FMX Home
Glenn Hegar  ·  Texas Comptroller of Public Accounts

Reporting Requirements for Annual Financial Reports of State Agencies and Universities

General Accounting

Specialized Accounting
Non-Exchange Financial Guarantees

GASB 70 provides guidance on accounting and financial reporting for non-exchange financial guarantees. A state agency sometimes extends financial guarantees to other governments, non-governmental entities, or individuals as part of its mission to assist these parties within its jurisdictions.

A non-exchange financial guarantee is a guarantee by a state agency of an obligation of a legally separate entity or individual requiring the state agency (guarantor) to indemnify a third party obligation holder if the legally separate entity or individual does not fulfill the requirements under the obligation. The guarantor does not receive equal or approximately equal value from the legally separate entity or individual in return for extending the financial guarantee.

An example of a non-exchange financial guarantee is a state agency that extends a financial guarantee to a school district for the school district’s debt service payments on construction bonds without receiving any consideration from the district in return for extending the financial guarantee.

For information on note disclosures and samples, see Note 30 – Non-Exchange Financial Guarantees.

Governments Extending Financial Guarantees

The state agency extending non-exchange financial guarantees considers qualitative factors in assessing the likelihood of making a payment in relation to the guarantee. Qualitative factors include, but are not limited to, the following factors related to the legally separate entity or individual receiving the guarantee:

  • Initiation of the bankruptcy process or financial reorganization
  • Breach of the debt contract related to the guaranteed obligation (such as failure to meet rate covenants or coverage ratios, default or delinquency in debt service payments)
  • Other indicators of significant financial difficulty, such as:
    • Failure to make payments on a timely basis
    • Drawing on a reserve fund to make debt service payments
    • Debt holder concessions
    • Significant investment losses
    • Loss of a major revenue source
    • Significant increase in non-capital disbursements related to operating revenues
    • Commencement of financial supervision by another government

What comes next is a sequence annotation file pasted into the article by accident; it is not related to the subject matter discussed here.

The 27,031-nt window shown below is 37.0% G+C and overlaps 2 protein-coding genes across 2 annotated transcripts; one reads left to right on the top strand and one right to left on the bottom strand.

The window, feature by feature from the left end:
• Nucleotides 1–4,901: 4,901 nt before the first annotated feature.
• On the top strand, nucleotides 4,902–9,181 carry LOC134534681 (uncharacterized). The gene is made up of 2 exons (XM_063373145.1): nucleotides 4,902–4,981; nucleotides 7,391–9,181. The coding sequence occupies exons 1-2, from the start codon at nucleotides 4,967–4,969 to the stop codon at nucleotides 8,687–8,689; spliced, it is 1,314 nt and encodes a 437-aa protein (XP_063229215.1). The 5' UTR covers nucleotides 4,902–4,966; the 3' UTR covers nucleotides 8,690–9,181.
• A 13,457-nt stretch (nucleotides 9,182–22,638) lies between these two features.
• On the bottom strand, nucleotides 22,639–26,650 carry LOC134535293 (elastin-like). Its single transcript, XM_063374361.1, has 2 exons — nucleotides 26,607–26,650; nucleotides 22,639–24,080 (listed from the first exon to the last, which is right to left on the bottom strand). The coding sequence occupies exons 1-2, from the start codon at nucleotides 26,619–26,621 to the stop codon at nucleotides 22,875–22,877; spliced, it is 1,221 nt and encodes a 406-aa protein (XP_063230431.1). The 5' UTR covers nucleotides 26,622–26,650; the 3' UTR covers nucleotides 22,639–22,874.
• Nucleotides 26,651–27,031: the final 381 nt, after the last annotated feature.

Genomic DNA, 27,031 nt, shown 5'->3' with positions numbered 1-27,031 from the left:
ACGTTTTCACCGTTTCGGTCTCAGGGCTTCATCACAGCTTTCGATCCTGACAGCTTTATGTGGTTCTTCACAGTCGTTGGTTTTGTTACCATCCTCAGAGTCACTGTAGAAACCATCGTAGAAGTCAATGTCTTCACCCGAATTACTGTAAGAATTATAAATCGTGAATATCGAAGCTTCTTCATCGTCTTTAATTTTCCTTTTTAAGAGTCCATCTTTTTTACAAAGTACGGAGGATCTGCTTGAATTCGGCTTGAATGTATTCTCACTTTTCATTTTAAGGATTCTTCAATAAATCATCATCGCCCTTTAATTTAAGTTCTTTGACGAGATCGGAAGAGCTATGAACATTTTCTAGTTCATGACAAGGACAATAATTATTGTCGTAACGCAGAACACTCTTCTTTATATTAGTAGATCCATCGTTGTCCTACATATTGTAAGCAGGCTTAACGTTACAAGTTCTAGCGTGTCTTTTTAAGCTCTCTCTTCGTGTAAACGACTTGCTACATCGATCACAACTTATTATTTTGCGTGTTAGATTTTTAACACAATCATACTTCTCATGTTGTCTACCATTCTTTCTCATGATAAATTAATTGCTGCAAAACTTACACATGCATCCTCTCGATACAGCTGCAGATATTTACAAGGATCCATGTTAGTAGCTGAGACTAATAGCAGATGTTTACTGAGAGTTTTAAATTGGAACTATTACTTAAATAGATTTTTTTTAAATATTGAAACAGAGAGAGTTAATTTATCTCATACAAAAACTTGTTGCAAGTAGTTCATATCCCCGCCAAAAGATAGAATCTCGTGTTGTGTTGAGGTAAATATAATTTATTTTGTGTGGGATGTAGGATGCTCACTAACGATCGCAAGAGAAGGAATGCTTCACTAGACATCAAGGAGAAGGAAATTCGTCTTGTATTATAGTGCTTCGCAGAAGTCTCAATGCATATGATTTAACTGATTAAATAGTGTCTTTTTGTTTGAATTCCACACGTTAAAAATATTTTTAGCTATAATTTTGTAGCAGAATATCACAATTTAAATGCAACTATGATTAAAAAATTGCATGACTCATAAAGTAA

The state agency extending similar non-exchange financial guarantees to a group of organizations or individuals considers applicable qualitative factors and relevant historical data (such as default frequency) in assessing the likelihood that a payment related to the guarantees will be required.

Recognition and Measurement in Accrual Basis Financial Statements

The state agency recognizes a liability and grant expense when it determines that it is more likely than not that it will be required to make a payment related to a non-exchange financial guarantee. The expense amount is the discounted present value of the best estimate of the future cash outflows expected to be incurred as a result of the guarantee.

Note: More likely than not means the likelihood is greater than 50 percent.

Recognition and Measurement in Modified Accrual Basis Financial Statements

The state agency recognizes a liability and expenditure when it determines that it is more likely than not that it will be required to make a payment related to a non-exchange financial guarantee. The liability is the amount normally expected to be liquidated with expendable available financial resources when payments are due and payable on the guaranteed obligation.

Note: More likely than not means the likelihood is greater than 50 percent.

Governments Issuing a Guaranteed Obligation

The state agency issuing a guaranteed obligation reclassifies the previously recognized liability for the guaranteed obligation as a liability to the guarantor if it is required to repay the guarantor for the financial obligation paid on its behalf. The state agency continues to recognize the liability until it is legally released at which time the state agency recognizes revenue to the extent of the reduction of its guaranteed liability.

Intra-Entity Non-Exchange Financial Guarantees Involving Blended Component Units

The state agency issuing the guaranteed obligation recognizes a matching receivable and revenue simultaneously with the state agency extending a non-exchange financial guarantee recognizes a liability and expenditure/expense, if the state agency issuing the guaranteed obligation is either a:

  • Blended component unit of the extending state agency
  • Primary government that includes the extending state agency as a blended component unit in its reporting entity
  • Blended component unit as is the extending state agency — both of the same reporting entity

If either state agency (or both state agencies) in the above example is a discrete component unit, the state agency issuing the financial obligation recognizes revenue after the obligation is paid by the guarantor state agency and the liability is legally released.

Glenn Hegar
Texas Comptroller of Public Accounts
Questions? Contact statewide.accounting@cpa.texas.gov
Comptroller.Texas.Gov | FMX
FMX Sitemap | Contact FM
Accessibility Policy | Privacy and Security Policy